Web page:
Recall that the posterior pituitary is not composed of glandular tissue, rather it is an extension of the hypothalamus. Rather than produce hormones, its function is to store neurohormones that are produced in the hypothalamus. The connection between the hypothalamus and the posterior pituitary is the hypothalamo hypophyseal tract. Neurons in specialized nuclei in the hypothalamus produce neurohormones. The axons of these neurons pass down the hypothalamo hypophyseal tract to the posterior pituitary. The neurohormones are transported in vesicles down the axons to the posterior pituitary where they are stored in the axon terminals. When these same neurons receive the proper signal, they send action potentials down those same axons which stimulate release of the neurohormones in the same way that action potentials in other neurons stimulate the release of neurotransmitters.

The posterior pituitary doesn't actually make any hormones (note: every standardized test will have something like this: true or false, vasopressin is made by the posterior pituitary gland. Don’t choose true!); however, it stores and releases two neurohormones that are synthesized in the hypothalamus. Certain neuron cell bodies located in the hypothalamus produce the hormones which are then transported down the neuron axon the axon terminal located in the posterior pituitary (hypothalamo hypophyseal tract). These neurohormones are then released into the blood in response to the proper stimulus. The two hormones released from the posterior pituitary are antidiuretic hormone (ADH) and oxytocin. Both are small peptides composed of only nine amino acids.

Antidiuretic Hormone
Antidiuretic hormone (ADH), also called vasopressin, is important in regulating the concentration of the body’s extracellular fluids. It is released when the osmolarity of the blood is elevated and stimulates the kidneys to reabsorb water (conserves body water). The role of ADH is discussed in the unit on the kidneys, however, you are responsible to know the actions and effects in this material.


Oxytocin plays a major role in both child birth and milk let down, both of which represent beneficial positive feedback mechanisms. Its role in child birth is to stimulate the uterine smooth muscle to contract. As labor begins and the baby’s head begins to push against the cervix of the uterus stretch receptors are stimulated that signal oxytocin release from the posterior pituitary. The oxytocin stimulates stronger uterine contractions which results in further stretch of the uterus and increased oxytocin release. This results in a positive feedback loop. The cycle is stopped when the baby is born and the cervix is no longer being stretched. Oxytocin's role in release of milk from the mammary glands is similar. Stimulation of the nipples by the nursing baby triggers oxytocin release which results in expulsion of milk from the mammary glands. The stimulus is removed when the baby stops nursing.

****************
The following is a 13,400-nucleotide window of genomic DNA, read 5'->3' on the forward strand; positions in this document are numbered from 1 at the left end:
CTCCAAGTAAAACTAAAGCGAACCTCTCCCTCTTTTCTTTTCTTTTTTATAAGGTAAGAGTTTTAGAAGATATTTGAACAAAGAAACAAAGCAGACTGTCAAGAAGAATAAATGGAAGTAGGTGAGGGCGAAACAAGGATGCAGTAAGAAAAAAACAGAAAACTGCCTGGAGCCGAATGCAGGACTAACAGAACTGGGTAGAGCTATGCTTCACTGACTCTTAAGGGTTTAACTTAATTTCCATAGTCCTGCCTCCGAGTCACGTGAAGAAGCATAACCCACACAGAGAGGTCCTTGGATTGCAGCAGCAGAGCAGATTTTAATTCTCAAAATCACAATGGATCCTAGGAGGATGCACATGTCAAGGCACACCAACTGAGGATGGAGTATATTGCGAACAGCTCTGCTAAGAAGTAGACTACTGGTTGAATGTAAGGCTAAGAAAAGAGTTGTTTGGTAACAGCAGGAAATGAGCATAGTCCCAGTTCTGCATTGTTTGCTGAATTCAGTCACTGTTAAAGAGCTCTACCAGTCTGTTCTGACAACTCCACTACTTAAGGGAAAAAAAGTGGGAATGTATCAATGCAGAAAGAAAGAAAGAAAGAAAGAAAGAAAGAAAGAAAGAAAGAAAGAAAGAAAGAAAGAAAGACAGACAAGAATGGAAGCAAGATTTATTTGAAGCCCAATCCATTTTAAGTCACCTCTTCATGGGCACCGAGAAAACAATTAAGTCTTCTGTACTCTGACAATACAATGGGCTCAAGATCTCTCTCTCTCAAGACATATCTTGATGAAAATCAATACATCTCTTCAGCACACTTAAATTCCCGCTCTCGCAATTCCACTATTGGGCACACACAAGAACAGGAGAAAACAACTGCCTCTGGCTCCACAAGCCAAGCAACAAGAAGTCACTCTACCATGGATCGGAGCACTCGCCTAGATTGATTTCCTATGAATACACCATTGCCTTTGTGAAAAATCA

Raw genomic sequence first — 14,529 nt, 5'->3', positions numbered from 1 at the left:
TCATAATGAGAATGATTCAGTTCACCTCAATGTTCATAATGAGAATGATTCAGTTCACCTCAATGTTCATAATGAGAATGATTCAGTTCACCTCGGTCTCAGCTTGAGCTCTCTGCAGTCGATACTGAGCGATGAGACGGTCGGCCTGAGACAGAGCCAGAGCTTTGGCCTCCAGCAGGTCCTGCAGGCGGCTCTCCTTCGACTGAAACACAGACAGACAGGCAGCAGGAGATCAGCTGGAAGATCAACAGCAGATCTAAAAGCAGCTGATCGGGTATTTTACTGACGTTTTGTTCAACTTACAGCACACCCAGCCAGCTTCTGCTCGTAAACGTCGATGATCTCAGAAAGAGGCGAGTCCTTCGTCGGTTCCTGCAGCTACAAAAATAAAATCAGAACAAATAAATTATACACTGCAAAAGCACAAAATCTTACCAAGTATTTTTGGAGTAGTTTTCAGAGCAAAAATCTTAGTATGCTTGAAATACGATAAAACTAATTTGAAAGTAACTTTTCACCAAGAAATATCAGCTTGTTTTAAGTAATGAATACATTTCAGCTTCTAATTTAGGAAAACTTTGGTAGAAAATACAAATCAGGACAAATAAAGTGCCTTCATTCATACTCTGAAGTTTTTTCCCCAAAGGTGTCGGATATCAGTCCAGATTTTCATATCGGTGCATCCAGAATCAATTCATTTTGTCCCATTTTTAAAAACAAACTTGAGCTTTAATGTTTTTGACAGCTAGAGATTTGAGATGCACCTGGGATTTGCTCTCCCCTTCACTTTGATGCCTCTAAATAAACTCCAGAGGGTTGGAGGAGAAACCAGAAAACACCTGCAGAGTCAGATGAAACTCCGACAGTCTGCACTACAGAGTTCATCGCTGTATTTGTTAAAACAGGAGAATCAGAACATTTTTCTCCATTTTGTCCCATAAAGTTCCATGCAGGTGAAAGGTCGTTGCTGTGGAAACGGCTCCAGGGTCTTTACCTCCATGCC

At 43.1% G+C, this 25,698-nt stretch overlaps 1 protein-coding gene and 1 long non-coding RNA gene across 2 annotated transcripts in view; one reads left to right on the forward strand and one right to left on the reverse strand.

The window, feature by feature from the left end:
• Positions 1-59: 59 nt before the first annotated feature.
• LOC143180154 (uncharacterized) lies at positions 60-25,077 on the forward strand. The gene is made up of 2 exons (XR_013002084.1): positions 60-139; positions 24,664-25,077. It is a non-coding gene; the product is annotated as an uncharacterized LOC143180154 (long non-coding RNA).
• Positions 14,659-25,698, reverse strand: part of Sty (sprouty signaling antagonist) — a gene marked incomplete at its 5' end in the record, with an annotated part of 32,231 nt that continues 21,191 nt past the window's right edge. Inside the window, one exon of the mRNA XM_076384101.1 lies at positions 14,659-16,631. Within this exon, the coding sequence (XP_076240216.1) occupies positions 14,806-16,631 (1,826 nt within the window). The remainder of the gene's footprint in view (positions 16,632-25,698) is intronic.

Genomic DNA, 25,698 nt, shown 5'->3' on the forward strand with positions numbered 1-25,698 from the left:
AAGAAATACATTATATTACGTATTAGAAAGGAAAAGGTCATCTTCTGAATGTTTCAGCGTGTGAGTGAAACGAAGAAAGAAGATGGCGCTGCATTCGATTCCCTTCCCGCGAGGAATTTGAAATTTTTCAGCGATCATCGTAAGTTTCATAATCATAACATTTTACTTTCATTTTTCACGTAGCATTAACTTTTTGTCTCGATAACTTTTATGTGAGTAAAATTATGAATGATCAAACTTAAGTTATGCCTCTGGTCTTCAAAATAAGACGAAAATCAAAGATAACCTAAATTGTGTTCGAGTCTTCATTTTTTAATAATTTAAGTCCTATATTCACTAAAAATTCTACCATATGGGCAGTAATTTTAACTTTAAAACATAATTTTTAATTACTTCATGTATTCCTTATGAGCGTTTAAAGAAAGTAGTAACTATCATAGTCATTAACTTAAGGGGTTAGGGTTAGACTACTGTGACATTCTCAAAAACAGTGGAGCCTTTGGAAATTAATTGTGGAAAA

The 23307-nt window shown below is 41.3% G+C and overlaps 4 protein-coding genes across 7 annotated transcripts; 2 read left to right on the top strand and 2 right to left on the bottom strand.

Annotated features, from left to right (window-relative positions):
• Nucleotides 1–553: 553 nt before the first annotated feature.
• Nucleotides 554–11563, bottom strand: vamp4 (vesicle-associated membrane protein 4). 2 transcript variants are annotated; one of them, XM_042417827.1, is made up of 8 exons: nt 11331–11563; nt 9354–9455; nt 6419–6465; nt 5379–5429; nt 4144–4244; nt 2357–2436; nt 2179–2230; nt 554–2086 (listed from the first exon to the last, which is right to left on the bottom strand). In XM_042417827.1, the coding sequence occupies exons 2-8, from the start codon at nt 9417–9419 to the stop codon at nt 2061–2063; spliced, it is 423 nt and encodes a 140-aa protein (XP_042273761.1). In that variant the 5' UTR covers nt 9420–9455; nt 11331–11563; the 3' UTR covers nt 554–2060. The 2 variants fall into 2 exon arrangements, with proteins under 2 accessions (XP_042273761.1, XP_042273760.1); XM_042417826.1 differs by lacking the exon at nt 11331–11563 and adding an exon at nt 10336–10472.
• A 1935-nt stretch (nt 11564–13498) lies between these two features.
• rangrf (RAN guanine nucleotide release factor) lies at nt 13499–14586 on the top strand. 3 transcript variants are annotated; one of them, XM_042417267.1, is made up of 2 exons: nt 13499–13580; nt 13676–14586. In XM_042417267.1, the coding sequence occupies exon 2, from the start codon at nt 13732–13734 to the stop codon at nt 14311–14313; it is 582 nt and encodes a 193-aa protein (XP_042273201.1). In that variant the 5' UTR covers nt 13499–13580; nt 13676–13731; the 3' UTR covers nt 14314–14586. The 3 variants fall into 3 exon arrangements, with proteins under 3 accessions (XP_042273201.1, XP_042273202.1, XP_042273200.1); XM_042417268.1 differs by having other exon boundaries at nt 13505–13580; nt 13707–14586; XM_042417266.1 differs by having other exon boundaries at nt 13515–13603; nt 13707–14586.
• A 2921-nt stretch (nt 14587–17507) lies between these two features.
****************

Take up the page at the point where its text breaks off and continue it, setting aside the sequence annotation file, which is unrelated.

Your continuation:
Recent studies suggest that oxytocin plays major roles in both women and men with regard to orgasm, social recognition, pair bonding, anxiety and maternal behaviors. Oxytocin is sometimes referred to as the "bonding hormone". In female rats it has been demonstrated that oxytocin is responsible for triggering maternal behaviors in the new mothers. Additionally, investigators have recently demonstrated a role of oxytocin in moral behavior, showing that oxytocin release increased when people did moral things like: praying, giving money away or serving others. However, other studies have shown that oxytocin release increases during amoral behavior as well, providing the behavior benefits the group the individual belongs to. In the study if a person lied, but the lie benefited the group, oxytocin release increased. Together these results may indicate that oxytocin is not so much a moral hormone, but that it is released during activities that strengthen social ties, be they positive or negative actions. It would appear that there is more to be learned about the precise role of oxytocin as it relates to human behavior.